I forgot to take a picture again, and the leftovers are not terribly photogenic, but the cheesecake was also delicious. I would like to personally thank my father for doing all the dishes, even though he insists on saying “you’re welcome” when the proper response to “thank you” on one’s birthday is “happy birthday!” The implication of “you’re welcome” is that the recipient is “welcome” to ask for what has been given any time. “Happy birthday” makes clear that this is a birthday gift, not just a general kindness. Now that I think of it, perhaps since Dad always does the dishes, “you’re welcome” was appropriate in this case.

Hogwarts School of Prayer and Miracles

On the website “fanfiction.net,” the user “proudhousewife” states

My little ones have been asking to read the Harry Potter books; and of course I’m happy for them to be reading; but I don’t want them turning into witches!”  To resolve this, she plans to “make some slight changes so these books are family friendly!

As it turns out, these slight changes involve rewriting the entire book from scratch, starting from Chapter 1. The result is so over the top that the story reads like a parody of itself. I’m going to provide you some of the highlights of just the first chapter.

The story, called “Hogwarts School of Prayer and Miracles,” starts in much the same way as the original. Harry Potter lives under the stairs in his aunt and uncle’s house. Now, though, Uncle Vernon is a sheepish house-husband and Aunt Petunia is basically how tea partiers probably think of Hillary Clinton,

Aunt Petunia, a career woman, barked from her armchair where she sat with her feet up. She had short, curly blonde hair and never wore any makeup…she was wearing a baggy, unflattering pantsuit.

A knock comes on the door, and Hagrid arrives,

On the porch was standing a huge, muscular man with a big, manly beard; and he was dressed in a plaid, red shirt, blue jeans, and sturdy, leather boots. His chest was covered in a thick, unruly carpet of coarse, brown hair. He wore a necklace that looked to Harry like a lowercase T. Just looking at Harry feel happy, peaceful somehow; but he couldn’t say why! [sic]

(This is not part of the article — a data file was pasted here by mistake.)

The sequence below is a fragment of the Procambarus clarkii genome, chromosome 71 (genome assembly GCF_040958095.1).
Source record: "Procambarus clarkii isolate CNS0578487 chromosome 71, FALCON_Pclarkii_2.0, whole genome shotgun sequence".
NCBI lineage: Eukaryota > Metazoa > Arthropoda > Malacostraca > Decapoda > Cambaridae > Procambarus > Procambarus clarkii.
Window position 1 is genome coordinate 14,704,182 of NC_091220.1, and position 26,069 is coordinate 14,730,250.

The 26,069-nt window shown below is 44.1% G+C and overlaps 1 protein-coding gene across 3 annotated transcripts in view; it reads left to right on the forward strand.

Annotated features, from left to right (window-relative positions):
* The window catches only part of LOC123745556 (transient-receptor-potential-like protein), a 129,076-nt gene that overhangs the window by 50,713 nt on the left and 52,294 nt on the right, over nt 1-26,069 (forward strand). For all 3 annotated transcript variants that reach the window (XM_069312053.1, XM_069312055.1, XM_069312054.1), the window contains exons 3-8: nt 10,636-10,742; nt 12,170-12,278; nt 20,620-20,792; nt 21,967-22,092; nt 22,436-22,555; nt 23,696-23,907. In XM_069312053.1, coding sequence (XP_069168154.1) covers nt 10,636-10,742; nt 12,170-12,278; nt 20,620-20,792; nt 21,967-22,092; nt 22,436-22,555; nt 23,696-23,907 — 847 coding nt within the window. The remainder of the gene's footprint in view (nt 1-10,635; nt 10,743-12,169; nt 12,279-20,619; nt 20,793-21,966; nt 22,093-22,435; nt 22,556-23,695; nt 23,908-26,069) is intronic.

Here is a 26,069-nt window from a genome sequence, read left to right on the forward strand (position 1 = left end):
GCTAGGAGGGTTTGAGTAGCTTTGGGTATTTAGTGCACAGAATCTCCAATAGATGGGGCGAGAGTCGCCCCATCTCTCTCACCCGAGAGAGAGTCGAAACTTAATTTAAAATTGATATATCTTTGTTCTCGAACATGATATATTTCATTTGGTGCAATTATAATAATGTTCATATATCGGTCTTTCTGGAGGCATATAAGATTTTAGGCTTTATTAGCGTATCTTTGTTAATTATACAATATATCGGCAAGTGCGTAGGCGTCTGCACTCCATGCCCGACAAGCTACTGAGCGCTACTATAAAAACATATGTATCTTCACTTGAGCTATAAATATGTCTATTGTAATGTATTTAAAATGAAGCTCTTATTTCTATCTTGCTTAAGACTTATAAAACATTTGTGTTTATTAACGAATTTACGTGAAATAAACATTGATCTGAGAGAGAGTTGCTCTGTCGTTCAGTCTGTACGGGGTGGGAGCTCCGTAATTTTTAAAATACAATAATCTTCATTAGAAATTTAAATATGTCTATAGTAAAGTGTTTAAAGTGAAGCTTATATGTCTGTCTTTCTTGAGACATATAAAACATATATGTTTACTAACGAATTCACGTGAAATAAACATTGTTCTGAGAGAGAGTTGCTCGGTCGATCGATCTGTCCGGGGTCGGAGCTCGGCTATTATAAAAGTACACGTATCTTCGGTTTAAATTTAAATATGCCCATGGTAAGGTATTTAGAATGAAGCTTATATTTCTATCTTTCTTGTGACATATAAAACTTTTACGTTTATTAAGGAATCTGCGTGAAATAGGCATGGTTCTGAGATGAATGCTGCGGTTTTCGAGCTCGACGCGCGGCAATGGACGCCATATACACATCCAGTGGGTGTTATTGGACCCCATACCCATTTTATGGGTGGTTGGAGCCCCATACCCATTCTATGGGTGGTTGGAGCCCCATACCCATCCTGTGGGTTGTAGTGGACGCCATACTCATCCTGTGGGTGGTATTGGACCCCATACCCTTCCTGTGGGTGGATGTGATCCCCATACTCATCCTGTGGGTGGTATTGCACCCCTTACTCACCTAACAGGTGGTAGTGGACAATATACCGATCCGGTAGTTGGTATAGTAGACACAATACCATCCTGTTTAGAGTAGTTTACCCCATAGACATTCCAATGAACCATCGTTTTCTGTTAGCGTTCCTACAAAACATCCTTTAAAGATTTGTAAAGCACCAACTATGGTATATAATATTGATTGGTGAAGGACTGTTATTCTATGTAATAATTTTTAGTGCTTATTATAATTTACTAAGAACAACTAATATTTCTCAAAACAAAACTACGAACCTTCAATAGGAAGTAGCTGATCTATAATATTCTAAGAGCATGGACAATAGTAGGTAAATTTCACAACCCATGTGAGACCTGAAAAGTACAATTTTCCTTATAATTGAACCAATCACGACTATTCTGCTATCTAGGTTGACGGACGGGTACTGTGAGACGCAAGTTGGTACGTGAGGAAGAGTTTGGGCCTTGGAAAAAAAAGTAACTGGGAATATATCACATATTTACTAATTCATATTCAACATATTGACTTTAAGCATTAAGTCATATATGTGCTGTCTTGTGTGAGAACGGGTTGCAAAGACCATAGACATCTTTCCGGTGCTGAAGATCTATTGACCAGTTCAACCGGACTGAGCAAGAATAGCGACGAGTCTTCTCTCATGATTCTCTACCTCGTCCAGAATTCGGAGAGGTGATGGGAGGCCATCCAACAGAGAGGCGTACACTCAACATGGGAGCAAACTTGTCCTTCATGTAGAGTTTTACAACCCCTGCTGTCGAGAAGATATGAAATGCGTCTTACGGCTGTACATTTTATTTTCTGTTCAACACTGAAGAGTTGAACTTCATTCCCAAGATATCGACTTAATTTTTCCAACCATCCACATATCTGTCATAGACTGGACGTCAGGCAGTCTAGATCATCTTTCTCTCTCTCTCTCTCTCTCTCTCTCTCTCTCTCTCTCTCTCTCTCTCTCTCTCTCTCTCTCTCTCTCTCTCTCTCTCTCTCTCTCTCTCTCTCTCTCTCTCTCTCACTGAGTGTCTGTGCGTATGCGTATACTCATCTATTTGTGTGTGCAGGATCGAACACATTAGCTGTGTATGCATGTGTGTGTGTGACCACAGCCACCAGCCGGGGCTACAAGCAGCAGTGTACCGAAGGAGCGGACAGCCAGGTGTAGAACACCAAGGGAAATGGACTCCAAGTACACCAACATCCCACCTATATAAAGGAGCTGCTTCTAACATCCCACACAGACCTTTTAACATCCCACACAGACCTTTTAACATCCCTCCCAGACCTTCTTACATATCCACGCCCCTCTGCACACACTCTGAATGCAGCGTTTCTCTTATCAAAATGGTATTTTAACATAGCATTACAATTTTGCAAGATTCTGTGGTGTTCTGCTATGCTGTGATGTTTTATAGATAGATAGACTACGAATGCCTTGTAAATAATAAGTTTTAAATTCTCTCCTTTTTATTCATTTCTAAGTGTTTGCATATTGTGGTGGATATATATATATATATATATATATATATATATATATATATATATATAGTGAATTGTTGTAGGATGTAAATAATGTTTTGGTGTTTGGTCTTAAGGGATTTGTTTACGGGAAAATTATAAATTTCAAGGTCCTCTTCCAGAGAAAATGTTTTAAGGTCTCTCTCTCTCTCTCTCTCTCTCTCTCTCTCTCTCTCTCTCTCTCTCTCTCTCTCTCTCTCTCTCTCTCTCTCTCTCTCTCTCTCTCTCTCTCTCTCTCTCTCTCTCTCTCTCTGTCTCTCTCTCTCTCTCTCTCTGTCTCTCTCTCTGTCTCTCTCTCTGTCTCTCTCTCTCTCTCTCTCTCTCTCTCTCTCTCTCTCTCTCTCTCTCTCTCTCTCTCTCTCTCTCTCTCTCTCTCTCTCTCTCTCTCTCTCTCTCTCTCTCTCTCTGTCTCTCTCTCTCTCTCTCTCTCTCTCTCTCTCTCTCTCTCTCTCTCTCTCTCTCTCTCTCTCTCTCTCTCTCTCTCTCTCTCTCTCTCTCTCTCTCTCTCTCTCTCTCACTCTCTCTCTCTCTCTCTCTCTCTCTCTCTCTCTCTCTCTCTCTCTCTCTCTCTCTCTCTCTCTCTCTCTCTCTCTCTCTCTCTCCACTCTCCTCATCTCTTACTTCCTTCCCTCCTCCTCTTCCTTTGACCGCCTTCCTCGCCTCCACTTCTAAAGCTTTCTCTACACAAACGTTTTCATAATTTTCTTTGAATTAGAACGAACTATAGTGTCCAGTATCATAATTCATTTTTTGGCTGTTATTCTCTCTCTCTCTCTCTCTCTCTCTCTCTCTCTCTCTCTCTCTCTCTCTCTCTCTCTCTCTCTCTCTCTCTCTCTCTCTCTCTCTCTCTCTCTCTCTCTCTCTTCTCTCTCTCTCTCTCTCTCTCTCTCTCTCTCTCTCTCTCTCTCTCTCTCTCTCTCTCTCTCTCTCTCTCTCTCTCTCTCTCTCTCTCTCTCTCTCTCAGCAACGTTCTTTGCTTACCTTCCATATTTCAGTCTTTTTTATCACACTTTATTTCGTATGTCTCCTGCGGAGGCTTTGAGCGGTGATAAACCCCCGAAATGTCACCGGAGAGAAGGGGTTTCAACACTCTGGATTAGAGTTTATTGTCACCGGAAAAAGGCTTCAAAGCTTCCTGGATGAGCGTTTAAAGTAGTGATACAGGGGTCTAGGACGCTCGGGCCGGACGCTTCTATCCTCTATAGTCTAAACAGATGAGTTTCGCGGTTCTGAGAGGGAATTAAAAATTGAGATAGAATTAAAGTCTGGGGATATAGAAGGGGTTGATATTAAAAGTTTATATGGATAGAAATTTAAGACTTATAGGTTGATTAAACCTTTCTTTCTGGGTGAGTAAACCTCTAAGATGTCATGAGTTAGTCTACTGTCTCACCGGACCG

Hagrid is travelling door to door and asks if Aunt Petunia has been saved. Aunt Petunia tells us something important about the setting of this story in her next line,

Saved? Don’t tell me you are you one of those Christians?

Then Harry solidifies it by asking what a Christian is. Wherever these people live, it is a place where a child could possibly grow to eleven without knowing what a Christian is.

Immediately Aunt Petunia / Hillary Clinton takes action to prevent Harry from accepting Christ,

We are too smart for that. Haven’t you read Dawkins? God is dead! Dawkins proved that. Would you like us to educate you on the Dawkins?  … Harry does not need your religion, he has science and socialism and birthdays. Haven’t you heard of Evolution? I have a very good textbook on Evolution that I could give you on it if you would like to learn things. [sic]”

Hagrid calls her on the evolution (the story capitalizes it, because apparently “Evolution” is the name of the god people who believe in the theory worship) point, though.

“Evolution is a fairytale. You don’t really believe that, do you?”

“Yes, I do!” Aunt Petunia screeched.

“Well then prove it!”

…And all of a sudden, this woman who apparently reads textbooks on evolution as a hobby, is struck dumb at the prospect of explaining how science works.

Aunt Petunia could only stare at him; and her big mouth hung open dumbly. Here she thought she was so educated; and always demanded that Christians prove what they believed in; but she couldn’t even prove her own religion. It was then that Harry knew who the smart one here was!

Next we see the first instance of what will be a recurring theme of Harry being wise beyond his years.

“Tell me how to get to this heaven place!” Harry cried wistfully, clasping his hands together. Sometimes, the wisdom of little ones is really amazing. We think we grownups know it all; but then God speaks through the mouths of little ones; and shows us how we are all mortals struggling along the path of life. Humility.

Pretty soon, Harry will be quoting from scripture, referencing specific verses by their author and number. This actually happens in the next chapter, which picks up immediately where the first chapter left off. Apparently the sinner’s prayer leads to instant memorization of the Bible.

After that little aside, Harry’s “holy energy” prevents Aunt Petunia from restraining him from reciting the sinner’s prayer, and Hagrid tells him he is now a Christian and a student of “Hogwarts School of Prayer and Miracles!”

The zaniness of this retelling doesn’t stop here. In future chapters you can look forward to Hermione, here Dumbledore’s daughter, forgetting all about any interest in academic success and repeatedly offering to help with her highest calling – dishes and cooking. You’ll also get to see God-as-personal-retainer complete with instant gratification of prayers for food to be prepared and prayers for doors to be opened, not because they’re locked, but because they’re too heavy for poor, feminine Hermione. After a philosophical discussion about the differences between Catholicism and Protestantism with Ron, punctuated by extremely detailed descriptions of them eating bacon and talking with one’s mouth full of bacon, Harry then argues with Draco Malfoy that women are not inferior to men, it’s just that they have different skills, and that is why they should stay in the kitchen.

“Women shouldn’t not have careers because women are stupid!” Harry shouted indignantly. “Women are not stupid at all! Women should not have careers because women are nurturing and loving and their gifts serve them best in the home!”

Voldemort, rather than killing people, works through Congress to reduce the rights of the poor, set-upon Christian folk. Really, I could go on and on about how entertainingly ridiculous this story is, but you really should just read it yourself.